- Amazon, Google, Facebook and Apple control market access to central parts of our economy, and directly compete with businesses that use their markets. These platforms abuse their chokepoint power to demand high private taxes from suppliers, copy, kill or acquire competitors, and then use their ill-gotten profits to subsidize adventures into new markets where they repeat their abuse of power strategies.
- Congress should pass a structural separation law delineating a clear “single line of business” rule for any large data company, using revenue, role in data collection and sale, and consumer footprint. For instance, it could draw of the kind of framework used in California’s recent AB-1790, which used the following definition: “An online e-commerce marketplace with more than 200,000,000 active customer accounts that, in whole or in part, offers to customers for sale goods or services sold by companies that are not owned by the online e-commerce marketplace.”
- More Congressional Investigations
- The CEO hearing of this subcommittee was a paradigm for what Congressional hearings should be. You were prepared, serious, and detailed, and brought forward important testimony because of the deep investigative work of the last year. Your investigation showed what a serious, demanding, unafraid assertion of public power over abusive companies looks like. And it shouldn’t just be the antitrust subcommittee. The labor committee should bring in Uber and Lyft in for tough questioning about how they use psychological techniques and big data on drivers, and how pay and prices are calculated. The small business committee (perhaps in conjunction with this committee) should interrogate Postmates, GrubHub, DoorDash, and UberEats about the evidence that they have been charging restaurants exorbitant commission fees, stealing tips, creating impostor restaurant websites, and draining revenue from restaurants facing a global pandemic.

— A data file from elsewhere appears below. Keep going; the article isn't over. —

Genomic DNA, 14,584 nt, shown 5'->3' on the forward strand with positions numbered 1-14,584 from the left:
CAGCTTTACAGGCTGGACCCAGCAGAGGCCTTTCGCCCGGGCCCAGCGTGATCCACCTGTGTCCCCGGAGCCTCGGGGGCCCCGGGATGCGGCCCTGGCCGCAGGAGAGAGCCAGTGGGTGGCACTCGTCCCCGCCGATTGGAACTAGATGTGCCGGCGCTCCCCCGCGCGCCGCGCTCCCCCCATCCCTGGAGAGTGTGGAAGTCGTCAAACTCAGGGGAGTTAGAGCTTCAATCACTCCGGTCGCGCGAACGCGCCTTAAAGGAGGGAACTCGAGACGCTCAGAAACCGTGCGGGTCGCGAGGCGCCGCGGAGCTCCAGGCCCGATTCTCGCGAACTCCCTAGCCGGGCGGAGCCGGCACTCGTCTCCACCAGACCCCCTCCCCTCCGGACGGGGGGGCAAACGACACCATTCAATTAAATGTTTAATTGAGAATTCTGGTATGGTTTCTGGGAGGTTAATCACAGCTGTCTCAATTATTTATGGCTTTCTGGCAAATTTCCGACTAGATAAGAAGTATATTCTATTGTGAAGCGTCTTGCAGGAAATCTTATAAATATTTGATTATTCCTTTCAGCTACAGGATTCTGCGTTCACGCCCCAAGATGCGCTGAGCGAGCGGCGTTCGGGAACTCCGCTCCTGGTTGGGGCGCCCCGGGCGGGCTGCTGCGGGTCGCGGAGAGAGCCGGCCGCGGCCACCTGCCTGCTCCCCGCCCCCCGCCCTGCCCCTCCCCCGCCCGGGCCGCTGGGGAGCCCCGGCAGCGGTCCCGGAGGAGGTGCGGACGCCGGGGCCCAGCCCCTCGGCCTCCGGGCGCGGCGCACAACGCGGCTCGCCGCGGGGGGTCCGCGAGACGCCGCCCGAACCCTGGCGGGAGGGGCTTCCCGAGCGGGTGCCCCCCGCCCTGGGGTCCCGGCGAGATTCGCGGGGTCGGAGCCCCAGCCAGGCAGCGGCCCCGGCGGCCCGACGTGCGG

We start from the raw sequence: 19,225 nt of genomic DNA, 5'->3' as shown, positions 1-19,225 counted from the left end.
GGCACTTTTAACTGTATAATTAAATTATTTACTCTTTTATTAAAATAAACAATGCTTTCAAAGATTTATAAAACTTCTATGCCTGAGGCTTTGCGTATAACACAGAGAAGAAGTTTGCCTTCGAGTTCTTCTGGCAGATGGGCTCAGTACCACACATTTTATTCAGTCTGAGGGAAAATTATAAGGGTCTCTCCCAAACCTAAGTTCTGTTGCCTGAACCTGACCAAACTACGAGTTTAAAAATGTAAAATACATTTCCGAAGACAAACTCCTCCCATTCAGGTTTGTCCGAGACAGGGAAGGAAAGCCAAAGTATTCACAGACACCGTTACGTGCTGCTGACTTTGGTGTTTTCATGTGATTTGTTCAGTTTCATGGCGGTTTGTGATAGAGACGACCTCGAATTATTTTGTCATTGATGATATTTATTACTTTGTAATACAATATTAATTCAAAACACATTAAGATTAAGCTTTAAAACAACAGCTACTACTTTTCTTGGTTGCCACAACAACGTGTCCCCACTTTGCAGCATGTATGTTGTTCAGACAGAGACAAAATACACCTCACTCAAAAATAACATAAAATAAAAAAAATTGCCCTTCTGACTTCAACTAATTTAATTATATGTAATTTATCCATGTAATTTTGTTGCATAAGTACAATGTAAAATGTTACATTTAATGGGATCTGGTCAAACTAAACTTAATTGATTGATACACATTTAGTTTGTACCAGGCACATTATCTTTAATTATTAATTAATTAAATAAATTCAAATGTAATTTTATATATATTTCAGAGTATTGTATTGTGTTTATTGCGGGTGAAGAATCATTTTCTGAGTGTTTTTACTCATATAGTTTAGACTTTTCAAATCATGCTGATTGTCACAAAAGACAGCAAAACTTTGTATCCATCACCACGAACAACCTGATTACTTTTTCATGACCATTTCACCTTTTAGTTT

- While Congressional leaders may have worried in the past about whether the Supreme Court would permit this kind of investigation, in Trump v. Mazars this summer, the Court gave Congress a green light for investigations into big corporations. Justice John Roberts made clear that Congress is at the peak of its power when investigating economic behavior in service of prospective legislation. The Court says Congress’ power to investigate corporate actors in the process of understanding how it should respond legislatively is “broad” and “indispensable.” Investigations are necessary for wise and effective legislation. It is the job of Congress to stand between private tyrants and the people, and in service of that job, it must investigate rigorously.
- In sifting through the various reform proposals that have been suggested, I would encourage the Subcommittee to keep in mind two key precepts. The first is the importance of maintaining antitrust’s longstanding commitment to protecting consumers over competitors and to promoting innovation. The second is that many remedies work far worse in practice than they sound in theory. I will do so by examining two proposed reforms: the imposition of line of business restrictions and mandating data portability and interoperability.